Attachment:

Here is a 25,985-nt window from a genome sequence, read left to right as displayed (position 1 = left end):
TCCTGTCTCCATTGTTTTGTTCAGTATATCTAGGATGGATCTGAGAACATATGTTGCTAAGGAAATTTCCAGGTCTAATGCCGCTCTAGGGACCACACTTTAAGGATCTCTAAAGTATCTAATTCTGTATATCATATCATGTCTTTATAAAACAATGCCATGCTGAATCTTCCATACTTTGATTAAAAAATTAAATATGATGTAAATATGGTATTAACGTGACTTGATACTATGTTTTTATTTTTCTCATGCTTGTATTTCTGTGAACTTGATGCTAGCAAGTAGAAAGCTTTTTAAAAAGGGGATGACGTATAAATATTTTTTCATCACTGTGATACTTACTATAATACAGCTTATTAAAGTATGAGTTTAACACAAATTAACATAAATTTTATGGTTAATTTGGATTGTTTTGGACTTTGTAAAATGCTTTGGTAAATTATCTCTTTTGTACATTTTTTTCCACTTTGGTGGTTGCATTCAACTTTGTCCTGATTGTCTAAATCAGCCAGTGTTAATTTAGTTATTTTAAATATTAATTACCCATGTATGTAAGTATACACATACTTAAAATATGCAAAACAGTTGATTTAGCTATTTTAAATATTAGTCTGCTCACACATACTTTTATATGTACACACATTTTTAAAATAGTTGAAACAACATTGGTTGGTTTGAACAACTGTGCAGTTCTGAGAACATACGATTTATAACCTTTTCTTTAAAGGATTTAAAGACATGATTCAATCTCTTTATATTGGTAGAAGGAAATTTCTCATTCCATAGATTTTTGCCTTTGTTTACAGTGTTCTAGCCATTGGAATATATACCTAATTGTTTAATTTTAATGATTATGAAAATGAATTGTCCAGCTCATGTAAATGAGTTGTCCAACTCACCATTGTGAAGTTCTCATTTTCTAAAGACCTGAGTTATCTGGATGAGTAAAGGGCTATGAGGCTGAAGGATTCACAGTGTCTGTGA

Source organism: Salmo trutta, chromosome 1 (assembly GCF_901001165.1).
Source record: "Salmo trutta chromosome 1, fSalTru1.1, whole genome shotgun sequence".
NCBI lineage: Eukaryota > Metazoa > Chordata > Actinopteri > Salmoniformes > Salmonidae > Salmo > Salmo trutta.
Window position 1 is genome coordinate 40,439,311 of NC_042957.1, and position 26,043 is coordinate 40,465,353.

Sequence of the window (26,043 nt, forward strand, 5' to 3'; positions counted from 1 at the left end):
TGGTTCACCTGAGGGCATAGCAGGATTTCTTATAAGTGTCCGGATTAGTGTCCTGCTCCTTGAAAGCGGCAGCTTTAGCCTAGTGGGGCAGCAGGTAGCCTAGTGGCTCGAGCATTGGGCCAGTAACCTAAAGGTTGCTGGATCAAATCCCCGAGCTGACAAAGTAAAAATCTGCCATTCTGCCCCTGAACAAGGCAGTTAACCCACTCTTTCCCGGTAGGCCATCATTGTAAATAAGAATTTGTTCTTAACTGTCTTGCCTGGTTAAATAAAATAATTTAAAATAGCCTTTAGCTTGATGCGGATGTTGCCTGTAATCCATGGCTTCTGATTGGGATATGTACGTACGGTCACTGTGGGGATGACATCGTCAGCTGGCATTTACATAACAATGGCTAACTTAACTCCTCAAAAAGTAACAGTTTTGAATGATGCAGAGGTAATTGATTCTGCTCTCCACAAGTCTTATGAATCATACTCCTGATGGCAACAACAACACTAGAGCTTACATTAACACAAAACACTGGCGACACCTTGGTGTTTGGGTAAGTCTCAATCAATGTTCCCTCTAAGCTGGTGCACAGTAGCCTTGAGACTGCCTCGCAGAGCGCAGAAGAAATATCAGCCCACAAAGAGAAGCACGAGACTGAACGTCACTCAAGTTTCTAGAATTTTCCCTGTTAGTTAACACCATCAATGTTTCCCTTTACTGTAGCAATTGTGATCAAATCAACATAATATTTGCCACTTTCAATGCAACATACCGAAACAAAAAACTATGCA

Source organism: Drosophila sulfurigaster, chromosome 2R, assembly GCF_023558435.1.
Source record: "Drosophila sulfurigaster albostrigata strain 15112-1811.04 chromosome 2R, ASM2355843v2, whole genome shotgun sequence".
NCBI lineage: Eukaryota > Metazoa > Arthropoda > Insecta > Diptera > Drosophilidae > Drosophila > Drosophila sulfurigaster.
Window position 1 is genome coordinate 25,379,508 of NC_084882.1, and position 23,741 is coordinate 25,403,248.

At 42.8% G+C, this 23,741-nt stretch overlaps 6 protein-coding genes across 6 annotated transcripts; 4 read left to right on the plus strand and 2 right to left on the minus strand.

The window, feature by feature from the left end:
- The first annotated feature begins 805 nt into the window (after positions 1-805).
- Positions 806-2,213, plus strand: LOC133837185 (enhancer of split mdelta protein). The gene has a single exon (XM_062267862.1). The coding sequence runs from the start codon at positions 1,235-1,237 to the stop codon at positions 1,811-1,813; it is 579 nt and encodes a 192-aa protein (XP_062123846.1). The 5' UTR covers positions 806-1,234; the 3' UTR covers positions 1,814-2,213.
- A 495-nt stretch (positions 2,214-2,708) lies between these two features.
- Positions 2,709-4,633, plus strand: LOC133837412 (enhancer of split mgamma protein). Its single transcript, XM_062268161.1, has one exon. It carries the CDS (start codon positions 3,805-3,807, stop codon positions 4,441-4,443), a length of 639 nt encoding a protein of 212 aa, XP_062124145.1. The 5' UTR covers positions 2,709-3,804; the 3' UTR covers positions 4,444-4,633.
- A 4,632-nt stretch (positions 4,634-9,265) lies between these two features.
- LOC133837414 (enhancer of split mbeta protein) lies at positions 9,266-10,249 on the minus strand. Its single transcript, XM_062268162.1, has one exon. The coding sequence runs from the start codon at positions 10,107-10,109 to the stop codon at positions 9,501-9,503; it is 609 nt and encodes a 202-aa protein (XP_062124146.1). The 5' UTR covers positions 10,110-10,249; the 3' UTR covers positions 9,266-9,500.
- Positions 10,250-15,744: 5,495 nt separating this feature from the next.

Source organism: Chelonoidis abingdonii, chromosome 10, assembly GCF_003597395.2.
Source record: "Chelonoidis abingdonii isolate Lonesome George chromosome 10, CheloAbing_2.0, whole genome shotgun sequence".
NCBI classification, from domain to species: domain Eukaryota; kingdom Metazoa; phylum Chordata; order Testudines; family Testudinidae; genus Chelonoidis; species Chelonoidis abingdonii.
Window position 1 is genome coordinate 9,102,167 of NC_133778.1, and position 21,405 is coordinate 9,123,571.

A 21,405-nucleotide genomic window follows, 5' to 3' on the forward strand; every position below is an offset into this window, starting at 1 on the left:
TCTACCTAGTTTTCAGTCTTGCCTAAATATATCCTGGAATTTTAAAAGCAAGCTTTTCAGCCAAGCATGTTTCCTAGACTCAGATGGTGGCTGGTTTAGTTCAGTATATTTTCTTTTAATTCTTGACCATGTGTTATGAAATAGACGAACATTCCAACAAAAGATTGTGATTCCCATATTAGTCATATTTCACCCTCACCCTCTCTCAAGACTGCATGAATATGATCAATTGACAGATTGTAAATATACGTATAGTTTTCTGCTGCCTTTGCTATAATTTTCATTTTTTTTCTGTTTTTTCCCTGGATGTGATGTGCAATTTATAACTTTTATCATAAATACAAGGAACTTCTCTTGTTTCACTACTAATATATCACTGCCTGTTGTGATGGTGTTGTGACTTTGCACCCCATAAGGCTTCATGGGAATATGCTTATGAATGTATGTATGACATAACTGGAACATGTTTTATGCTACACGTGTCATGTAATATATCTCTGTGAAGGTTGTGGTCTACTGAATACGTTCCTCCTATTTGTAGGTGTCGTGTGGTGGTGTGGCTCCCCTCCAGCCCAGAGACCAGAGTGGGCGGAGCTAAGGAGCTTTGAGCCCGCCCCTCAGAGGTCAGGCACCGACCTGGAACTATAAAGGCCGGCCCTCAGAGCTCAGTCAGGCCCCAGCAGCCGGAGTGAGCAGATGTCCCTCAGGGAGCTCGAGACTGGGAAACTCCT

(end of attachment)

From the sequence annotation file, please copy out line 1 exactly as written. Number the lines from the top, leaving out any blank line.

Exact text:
Here is a 25,985-nt window from a genome sequence, read left to right as displayed (position 1 = left end):